“You’re so vain,” she told me.
Vain? Me? No, no! I’m just critiquing my, uh. . . checking out my, er. . . looking for, um. . . trying to. . .
Yeah, okay, maybe just a little, teeny bit.
See, here’s the thing. Guys in our society, especially from my generation and before, don’t really think about how they look. A few gray hairs, a few wrinkles, a few extra pounds don’t seem to matter. With 20 women’s stores for every men’s store in your average mall, we’re simply not used to thinking about ourselves in that fashion. And I actually do feel a little silly looking at my body and trying to spot the small changes that happen over the weeks.
In fact, last year, the trainer, trying to psyche me up, said “Why are you here? Why are you punishing yourself like this?”
“Uh. . .”
“To look good, right? To be pumped, right? To show off those guns, right?”
“Uh, no, dude. I’m really here because I need to get healthy again.”
He looked at me for a moment and said, “Well, most people say that they’re trying to look better.”
I shrugged. To me, that seemed a bit. . . vain.
Vain? Personally, I realized that I hadn’t thought much about my own body in 20 years. Back in my late 20s and early 30s, I used to exercise a lot, and my job required a lot of physical labor. While I might have had an extra 5 or 10 pounds at any one time, I maintained the same weight and clothing size for years. That started changing when I hit my mid to late 30s. I modified my lifestyle, but at some point in my mid 40s I began spending more time behind a desk. My house was finished, so I did less work outside. And frankly, Mrs. Edge and I had hit a low point in our relationship which left me somewhat depressed, adding to my lack of concern with the changes happening to me. And stress at work, stress over other family situations, stress at work, stress over money at home, and stress at work have also taken their toll.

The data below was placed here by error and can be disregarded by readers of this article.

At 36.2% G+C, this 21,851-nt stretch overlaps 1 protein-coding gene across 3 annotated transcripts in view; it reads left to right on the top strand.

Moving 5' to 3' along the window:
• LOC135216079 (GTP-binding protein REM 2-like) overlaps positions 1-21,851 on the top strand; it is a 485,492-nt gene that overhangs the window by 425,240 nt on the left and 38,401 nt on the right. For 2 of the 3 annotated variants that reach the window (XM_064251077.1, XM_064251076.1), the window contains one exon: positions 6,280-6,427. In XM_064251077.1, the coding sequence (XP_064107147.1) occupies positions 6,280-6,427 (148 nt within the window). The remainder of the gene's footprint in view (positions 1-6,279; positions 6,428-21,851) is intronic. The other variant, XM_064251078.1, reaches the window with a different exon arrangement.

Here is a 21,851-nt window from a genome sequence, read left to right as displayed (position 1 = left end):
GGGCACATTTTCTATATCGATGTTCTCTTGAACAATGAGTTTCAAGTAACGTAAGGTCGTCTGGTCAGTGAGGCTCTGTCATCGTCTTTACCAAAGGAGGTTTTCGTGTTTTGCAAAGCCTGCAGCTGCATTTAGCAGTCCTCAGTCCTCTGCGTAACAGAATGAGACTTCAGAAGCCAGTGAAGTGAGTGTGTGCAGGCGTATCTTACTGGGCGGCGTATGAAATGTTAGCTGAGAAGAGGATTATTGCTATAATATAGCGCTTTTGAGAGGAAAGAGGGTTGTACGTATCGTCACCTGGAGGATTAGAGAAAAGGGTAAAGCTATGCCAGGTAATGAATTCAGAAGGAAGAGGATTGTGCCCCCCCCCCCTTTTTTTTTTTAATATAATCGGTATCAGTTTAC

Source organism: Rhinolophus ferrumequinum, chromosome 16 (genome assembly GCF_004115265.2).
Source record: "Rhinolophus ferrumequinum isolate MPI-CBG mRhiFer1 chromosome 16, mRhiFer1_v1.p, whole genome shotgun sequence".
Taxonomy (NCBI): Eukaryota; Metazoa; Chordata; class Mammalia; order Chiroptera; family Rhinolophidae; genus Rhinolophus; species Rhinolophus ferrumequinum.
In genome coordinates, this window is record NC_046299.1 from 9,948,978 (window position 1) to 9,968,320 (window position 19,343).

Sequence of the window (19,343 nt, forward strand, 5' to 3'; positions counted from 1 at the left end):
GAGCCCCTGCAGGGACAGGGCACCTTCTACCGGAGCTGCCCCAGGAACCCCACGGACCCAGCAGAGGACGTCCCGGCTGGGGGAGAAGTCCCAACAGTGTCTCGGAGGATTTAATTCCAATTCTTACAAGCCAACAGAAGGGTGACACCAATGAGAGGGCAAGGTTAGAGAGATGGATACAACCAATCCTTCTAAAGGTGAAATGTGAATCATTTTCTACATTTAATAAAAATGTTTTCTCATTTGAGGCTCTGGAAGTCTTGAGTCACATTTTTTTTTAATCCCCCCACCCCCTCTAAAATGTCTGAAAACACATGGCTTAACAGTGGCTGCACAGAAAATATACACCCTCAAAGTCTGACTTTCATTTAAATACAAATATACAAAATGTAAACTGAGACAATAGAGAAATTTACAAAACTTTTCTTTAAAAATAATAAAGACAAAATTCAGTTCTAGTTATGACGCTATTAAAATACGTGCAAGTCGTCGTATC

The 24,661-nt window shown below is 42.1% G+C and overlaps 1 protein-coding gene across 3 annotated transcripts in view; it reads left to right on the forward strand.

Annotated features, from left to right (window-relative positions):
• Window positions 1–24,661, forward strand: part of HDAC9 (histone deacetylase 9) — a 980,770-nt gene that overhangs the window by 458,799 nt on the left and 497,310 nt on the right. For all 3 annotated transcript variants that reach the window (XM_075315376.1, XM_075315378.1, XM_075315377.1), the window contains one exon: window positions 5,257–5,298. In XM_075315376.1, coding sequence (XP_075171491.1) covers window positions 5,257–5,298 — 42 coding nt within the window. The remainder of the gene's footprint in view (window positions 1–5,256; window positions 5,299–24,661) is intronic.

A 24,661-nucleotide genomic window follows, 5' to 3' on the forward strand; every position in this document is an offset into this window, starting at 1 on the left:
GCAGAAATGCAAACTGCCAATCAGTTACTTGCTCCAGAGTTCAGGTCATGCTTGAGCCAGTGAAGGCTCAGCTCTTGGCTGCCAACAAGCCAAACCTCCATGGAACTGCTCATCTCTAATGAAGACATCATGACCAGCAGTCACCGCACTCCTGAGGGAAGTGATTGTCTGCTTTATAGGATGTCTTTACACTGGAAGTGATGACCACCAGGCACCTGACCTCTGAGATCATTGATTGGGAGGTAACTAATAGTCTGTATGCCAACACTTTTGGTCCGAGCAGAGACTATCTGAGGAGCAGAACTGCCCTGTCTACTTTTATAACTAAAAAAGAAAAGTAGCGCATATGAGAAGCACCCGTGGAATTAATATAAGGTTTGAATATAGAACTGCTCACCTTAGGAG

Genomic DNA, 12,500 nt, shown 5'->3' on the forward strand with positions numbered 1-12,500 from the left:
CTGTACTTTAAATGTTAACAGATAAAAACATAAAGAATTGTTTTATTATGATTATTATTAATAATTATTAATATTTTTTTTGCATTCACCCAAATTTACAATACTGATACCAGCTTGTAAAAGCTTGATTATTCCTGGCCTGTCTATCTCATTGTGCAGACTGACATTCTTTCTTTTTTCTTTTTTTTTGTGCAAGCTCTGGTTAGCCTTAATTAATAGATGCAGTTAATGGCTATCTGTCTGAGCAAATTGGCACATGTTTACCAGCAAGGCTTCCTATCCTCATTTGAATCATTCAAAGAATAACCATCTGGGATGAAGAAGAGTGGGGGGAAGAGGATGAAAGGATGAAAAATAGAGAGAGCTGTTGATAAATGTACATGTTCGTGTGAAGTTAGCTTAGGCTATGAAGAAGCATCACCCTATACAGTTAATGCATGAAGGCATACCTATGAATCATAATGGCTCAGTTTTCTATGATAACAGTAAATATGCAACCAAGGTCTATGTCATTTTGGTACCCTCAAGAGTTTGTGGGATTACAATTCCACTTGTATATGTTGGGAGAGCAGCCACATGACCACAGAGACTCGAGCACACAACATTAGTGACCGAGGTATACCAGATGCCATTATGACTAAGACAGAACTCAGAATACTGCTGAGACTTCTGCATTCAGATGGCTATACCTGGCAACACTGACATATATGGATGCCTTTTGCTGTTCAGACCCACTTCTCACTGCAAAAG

Vain? The last year or so has been a “project” for me to get my body back to where I think it should be. I’ve been taking meds to lower my cholesterol and blood pressure, but I’ve managed to shave 50 points off the cholesterol just through a change in diet, and I’ve dropped a few points in my blood pressure just from kicking up the exercise.
Vain? I’ve cut out almost all dairy products, most fats, and cut way back on bread and wheat products. A typical lunch for me is a couple of slices of turkey breast, some lettuce leaves and a dab of mayo and mustard on high-fiber, whole multigrain slices of cardboard bread. I might have one or two hard boiled eggs a day for protein, with a measured 1/4 cup of unsalted almonds. I’ll cut up an apple and sprinkle cinnamon on it, or take some sections of other fresh fruit. I limit my “treats” to that one plain donut at our weekly production meeting, and maybe every couple of weeks an ice cream with my daughter.